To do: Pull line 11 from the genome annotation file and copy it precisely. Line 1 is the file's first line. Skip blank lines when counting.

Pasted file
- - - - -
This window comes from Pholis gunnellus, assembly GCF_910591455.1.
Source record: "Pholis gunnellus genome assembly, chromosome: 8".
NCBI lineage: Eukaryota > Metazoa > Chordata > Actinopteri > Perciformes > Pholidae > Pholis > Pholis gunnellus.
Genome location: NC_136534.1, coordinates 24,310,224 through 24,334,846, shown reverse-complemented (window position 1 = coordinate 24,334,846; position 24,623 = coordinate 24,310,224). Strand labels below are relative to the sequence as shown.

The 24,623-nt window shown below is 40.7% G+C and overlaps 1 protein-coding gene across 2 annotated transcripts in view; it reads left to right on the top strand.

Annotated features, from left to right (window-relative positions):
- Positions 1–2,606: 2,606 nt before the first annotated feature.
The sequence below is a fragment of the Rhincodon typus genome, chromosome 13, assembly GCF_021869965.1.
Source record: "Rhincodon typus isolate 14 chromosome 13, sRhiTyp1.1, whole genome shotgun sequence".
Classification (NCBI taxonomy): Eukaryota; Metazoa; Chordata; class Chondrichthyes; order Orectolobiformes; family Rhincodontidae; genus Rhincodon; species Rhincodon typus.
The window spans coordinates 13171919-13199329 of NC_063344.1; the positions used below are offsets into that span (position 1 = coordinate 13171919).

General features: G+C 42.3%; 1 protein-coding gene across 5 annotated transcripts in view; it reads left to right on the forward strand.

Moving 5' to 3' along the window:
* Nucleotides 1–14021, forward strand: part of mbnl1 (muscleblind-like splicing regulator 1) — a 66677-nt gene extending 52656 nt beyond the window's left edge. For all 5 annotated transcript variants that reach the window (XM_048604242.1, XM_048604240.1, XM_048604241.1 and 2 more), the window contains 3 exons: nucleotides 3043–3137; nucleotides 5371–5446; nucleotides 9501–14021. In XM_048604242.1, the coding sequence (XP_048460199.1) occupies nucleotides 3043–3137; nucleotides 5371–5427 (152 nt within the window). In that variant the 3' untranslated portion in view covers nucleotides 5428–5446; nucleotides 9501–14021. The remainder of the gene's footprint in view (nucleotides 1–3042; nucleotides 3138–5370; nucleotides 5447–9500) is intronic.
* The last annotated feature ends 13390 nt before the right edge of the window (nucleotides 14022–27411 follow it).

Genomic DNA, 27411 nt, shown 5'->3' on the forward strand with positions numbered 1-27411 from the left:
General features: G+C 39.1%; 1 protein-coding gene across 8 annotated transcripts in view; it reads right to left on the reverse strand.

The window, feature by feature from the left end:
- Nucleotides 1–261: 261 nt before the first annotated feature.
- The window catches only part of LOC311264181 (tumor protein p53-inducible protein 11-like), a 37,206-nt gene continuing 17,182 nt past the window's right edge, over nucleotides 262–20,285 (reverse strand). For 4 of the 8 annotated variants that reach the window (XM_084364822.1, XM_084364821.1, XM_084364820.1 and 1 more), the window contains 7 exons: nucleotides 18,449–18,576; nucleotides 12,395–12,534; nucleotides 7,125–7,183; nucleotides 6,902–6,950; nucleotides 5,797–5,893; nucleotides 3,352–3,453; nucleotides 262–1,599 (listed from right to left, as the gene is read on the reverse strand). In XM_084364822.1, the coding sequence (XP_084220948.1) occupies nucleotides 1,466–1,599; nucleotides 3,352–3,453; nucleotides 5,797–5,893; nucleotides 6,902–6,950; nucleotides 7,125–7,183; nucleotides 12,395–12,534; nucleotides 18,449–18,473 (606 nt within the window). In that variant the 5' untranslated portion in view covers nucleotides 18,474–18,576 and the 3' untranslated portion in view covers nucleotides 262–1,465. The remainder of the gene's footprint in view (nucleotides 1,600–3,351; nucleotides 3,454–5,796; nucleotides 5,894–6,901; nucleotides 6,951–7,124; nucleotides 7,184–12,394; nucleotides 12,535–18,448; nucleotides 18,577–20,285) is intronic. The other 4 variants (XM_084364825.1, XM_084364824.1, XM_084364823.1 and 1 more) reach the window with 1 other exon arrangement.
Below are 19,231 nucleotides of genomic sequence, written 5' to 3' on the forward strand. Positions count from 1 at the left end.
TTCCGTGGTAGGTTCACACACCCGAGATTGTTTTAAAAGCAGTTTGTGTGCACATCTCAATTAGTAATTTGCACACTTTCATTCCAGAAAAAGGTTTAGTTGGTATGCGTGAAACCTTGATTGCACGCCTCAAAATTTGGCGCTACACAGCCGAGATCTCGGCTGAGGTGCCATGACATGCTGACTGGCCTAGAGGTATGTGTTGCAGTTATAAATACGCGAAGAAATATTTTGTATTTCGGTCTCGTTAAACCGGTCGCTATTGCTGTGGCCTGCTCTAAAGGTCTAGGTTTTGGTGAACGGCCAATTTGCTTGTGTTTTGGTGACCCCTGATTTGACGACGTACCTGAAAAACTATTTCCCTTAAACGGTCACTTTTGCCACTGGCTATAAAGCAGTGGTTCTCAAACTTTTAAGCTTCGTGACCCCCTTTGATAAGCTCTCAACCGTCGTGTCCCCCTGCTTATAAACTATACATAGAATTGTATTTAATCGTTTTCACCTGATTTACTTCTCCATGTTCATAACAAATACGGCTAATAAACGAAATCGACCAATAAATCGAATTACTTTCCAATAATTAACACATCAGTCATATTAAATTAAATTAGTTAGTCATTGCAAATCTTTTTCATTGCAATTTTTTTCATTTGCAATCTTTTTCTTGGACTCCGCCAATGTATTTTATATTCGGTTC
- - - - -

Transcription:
The window spans coordinates 13171919-13199329 of NC_063344.1; the positions used below are offsets into that span (position 1 = coordinate 13171919).